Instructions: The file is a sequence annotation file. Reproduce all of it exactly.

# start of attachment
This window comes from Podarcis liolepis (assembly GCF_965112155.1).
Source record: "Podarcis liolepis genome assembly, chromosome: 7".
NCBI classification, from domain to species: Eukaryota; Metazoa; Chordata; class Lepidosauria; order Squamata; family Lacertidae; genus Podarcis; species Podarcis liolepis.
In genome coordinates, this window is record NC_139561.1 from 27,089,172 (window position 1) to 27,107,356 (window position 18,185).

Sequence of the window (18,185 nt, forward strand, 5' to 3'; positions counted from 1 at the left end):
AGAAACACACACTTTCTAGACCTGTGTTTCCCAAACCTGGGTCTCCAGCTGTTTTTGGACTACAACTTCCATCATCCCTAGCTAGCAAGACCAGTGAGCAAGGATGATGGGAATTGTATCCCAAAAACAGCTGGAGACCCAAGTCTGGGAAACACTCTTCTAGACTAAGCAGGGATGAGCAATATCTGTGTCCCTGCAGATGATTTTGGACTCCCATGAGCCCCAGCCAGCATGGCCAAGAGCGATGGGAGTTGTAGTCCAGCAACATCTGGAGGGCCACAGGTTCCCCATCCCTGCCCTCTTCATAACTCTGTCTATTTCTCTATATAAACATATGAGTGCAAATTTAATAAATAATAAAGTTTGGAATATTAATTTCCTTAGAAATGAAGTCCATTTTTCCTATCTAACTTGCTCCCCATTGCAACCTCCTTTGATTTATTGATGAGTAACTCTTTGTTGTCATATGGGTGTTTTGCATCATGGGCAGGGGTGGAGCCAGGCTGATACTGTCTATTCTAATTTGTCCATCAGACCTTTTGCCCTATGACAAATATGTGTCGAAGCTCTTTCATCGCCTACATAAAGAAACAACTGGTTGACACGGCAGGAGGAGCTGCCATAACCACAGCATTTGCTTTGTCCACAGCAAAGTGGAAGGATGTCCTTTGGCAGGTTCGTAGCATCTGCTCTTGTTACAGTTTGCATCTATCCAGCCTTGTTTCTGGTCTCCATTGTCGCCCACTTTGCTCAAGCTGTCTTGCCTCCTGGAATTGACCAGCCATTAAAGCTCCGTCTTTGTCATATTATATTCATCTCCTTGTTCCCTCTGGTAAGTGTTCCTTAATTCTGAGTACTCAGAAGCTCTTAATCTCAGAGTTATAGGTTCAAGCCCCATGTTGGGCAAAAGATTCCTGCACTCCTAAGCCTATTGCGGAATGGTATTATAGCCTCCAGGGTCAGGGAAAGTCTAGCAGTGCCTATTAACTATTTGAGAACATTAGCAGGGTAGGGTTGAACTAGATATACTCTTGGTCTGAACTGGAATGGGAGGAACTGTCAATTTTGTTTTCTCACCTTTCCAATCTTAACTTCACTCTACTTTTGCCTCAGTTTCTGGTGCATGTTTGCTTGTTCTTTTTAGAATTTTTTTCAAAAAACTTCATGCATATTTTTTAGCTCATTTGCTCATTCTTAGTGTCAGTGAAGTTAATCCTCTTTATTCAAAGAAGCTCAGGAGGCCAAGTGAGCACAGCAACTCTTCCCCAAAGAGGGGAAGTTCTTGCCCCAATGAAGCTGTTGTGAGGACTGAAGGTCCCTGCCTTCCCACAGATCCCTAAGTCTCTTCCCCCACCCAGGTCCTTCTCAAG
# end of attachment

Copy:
This window comes from Podarcis liolepis (assembly GCF_965112155.1).
Source record: "Podarcis liolepis genome assembly, chromosome: 7".
NCBI classification, from domain to species: Eukaryota; Metazoa; Chordata; class Lepidosauria; order Squamata; family Lacertidae; genus Podarcis; species Podarcis liolepis.
In genome coordinates, this window is record NC_139561.1 from 27,089,172 (window position 1) to 27,107,356 (window position 18,185).

Sequence of the window (18,185 nt, forward strand, 5' to 3'; positions counted from 1 at the left end):
AGAAACACACACTTTCTAGACCTGTGTTTCCCAAACCTGGGTCTCCAGCTGTTTTTGGACTACAACTTCCATCATCCCTAGCTAGCAAGACCAGTGAGCAAGGATGATGGGAATTGTATCCCAAAAACAGCTGGAGACCCAAGTCTGGGAAACACTCTTCTAGACTAAGCAGGGATGAGCAATATCTGTGTCCCTGCAGATGATTTTGGACTCCCATGAGCCCCAGCCAGCATGGCCAAGAGCGATGGGAGTTGTAGTCCAGCAACATCTGGAGGGCCACAGGTTCCCCATCCCTGCCCTCTTCATAACTCTGTCTATTTCTCTATATAAACATATGAGTGCAAATTTAATAAATAATAAAGTTTGGAATATTAATTTCCTTAGAAATGAAGTCCATTTTTCCTATCTAACTTGCTCCCCATTGCAACCTCCTTTGATTTATTGATGAGTAACTCTTTGTTGTCATATGGGTGTTTTGCATCATGGGCAGGGGTGGAGCCAGGCTGATACTGTCTATTCTAATTTGTCCATCAGACCTTTTGCCCTATGACAAATATGTGTCGAAGCTCTTTCATCGCCTACATAAAGAAACAACTGGTTGACACGGCAGGAGGAGCTGCCATAACCACAGCATTTGCTTTGTCCACAGCAAAGTGGAAGGATGTCCTTTGGCAGGTTCGTAGCATCTGCTCTTGTTACAGTTTGCATCTATCCAGCCTTGTTTCTGGTCTCCATTGTCGCCCACTTTGCTCAAGCTGTCTTGCCTCCTGGAATTGACCAGCCATTAAAGCTCCGTCTTTGTCATATTATATTCATCTCCTTGTTCCCTCTGGTAAGTGTTCCTTAATTCTGAGTACTCAGAAGCTCTTAATCTCAGAGTTATAGGTTCAAGCCCCATGTTGGGCAAAAGATTCCTGCACTCCTAAGCCTATTGCGGAATGGTATTATAGCCTCCAGGGTCAGGGAAAGTCTAGCAGTGCCTATTAACTATTTGAGAACATTAGCAGGGTAGGGTTGAACTAGATATACTCTTGGTCTGAACTGGAATGGGAGGAACTGTCAATTTTGTTTTCTCACCTTTCCAATCTTAACTTCACTCTACTTTTGCCTCAGTTTCTGGTGCATGTTTGCTTGTTCTTTTTAGAATTTTTTTCAAAAAACTTCATGCATATTTTTTAGCTCATTTGCTCATTCTTAGTGTCAGTGAAGTTAATCCTCTTTATTCAAAGAAGCTCAGGAGGCCAAGTGAGCACAGCAACTCTTCCCCAAAGAGGGGAAGTTCTTGCCCCAATGAAGCTGTTGTGAGGACTGAAGGTCCCTGCCTTCCCACAGATCCCTAAGTCTCTTCCCCCACCCAGGTCCTTCTCAAG